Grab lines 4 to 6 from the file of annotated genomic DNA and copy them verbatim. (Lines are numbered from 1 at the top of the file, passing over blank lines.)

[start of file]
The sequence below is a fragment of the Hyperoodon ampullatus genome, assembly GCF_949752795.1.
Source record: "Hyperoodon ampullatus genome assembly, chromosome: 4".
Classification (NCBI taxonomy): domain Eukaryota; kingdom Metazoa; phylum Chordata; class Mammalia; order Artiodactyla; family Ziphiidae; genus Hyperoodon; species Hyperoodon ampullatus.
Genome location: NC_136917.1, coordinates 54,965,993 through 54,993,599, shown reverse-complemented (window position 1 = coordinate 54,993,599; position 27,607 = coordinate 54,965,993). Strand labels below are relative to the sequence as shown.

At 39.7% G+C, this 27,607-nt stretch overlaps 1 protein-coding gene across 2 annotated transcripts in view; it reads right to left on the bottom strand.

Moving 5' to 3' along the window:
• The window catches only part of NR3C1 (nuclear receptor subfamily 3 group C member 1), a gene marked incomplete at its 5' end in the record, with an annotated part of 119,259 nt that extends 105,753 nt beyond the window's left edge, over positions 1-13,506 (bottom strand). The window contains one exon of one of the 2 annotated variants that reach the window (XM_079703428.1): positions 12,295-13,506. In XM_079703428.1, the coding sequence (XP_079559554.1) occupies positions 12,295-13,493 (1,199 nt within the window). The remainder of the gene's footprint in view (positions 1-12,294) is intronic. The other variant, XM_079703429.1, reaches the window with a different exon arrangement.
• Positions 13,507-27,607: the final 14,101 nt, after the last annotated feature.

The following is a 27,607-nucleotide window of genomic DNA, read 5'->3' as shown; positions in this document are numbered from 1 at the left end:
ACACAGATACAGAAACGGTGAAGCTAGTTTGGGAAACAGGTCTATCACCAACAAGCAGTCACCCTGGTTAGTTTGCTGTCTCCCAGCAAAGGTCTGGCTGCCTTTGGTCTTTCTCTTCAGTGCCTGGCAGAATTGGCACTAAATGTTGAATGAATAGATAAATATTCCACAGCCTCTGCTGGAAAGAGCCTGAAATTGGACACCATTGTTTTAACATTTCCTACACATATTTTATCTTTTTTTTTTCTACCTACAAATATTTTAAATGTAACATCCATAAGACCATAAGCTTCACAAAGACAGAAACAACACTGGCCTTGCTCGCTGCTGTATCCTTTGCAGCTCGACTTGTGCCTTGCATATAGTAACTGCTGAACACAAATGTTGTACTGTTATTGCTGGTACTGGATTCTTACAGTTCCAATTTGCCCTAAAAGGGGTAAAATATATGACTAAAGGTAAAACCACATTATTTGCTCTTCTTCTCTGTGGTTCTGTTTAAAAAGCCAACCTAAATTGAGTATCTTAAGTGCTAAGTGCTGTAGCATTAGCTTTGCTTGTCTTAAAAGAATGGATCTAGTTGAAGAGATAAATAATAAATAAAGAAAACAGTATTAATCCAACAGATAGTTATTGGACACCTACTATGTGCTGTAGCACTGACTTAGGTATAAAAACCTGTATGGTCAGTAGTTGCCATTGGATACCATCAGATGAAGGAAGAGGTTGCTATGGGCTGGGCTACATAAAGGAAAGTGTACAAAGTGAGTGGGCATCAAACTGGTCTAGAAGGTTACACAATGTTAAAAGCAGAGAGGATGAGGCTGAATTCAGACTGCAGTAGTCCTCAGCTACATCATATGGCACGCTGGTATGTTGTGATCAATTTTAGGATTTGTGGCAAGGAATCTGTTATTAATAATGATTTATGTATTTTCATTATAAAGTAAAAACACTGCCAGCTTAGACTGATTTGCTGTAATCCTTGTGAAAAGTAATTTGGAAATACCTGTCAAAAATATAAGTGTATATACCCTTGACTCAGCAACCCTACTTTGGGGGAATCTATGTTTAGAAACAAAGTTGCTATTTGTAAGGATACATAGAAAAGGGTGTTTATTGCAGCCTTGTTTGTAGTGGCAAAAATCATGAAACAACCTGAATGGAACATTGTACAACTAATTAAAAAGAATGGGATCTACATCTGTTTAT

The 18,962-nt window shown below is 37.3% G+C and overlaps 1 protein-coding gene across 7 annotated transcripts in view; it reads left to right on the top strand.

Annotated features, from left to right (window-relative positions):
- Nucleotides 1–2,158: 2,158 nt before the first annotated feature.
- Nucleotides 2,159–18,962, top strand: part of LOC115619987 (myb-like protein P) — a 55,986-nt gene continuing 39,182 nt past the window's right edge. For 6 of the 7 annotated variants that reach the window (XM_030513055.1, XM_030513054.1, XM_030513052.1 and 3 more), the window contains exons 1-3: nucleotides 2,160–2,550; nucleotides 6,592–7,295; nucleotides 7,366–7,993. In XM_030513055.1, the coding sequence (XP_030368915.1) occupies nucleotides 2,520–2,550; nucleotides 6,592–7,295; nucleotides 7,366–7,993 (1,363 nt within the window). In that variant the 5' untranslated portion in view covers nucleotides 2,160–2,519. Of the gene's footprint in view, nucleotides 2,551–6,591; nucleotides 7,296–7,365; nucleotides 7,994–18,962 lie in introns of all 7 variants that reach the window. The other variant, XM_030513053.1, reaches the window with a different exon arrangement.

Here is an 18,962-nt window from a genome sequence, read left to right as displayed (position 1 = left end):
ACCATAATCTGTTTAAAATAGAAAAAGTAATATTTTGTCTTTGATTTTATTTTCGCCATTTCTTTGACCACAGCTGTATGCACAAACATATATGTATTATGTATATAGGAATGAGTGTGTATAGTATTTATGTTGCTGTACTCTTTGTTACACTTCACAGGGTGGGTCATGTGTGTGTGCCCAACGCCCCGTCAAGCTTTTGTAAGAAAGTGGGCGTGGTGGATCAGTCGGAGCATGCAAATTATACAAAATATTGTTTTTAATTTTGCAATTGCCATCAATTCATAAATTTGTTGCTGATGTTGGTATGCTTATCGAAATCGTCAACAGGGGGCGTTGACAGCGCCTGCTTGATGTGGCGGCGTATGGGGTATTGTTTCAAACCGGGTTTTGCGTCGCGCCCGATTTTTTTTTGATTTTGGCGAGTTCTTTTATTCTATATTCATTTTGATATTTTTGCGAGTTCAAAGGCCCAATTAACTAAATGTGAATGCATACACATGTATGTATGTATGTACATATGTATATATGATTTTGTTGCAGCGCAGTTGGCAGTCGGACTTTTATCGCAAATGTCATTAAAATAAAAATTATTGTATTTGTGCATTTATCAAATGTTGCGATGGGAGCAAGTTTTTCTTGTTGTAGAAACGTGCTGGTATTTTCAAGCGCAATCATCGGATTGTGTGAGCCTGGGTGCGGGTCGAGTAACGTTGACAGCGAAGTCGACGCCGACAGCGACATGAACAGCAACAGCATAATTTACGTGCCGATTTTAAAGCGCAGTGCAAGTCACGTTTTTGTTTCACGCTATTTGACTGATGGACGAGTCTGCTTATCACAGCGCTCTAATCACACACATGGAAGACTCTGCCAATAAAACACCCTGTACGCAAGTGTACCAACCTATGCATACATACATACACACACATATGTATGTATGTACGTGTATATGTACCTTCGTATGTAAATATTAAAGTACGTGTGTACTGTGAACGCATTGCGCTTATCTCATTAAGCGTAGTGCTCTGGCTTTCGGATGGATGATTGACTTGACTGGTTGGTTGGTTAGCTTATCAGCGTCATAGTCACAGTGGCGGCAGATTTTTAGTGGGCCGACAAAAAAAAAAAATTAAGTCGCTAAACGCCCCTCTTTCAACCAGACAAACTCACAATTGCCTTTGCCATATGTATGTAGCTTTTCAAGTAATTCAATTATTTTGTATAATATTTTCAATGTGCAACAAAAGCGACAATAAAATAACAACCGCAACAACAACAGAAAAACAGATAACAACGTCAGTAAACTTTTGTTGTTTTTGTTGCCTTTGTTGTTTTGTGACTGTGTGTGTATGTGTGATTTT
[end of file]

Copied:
Genome location: NC_136917.1, coordinates 54,965,993 through 54,993,599, shown reverse-complemented (window position 1 = coordinate 54,993,599; position 27,607 = coordinate 54,965,993). Strand labels below are relative to the sequence as shown.

At 39.7% G+C, this 27,607-nt stretch overlaps 1 protein-coding gene across 2 annotated transcripts in view; it reads right to left on the bottom strand.

Moving 5' to 3' along the window: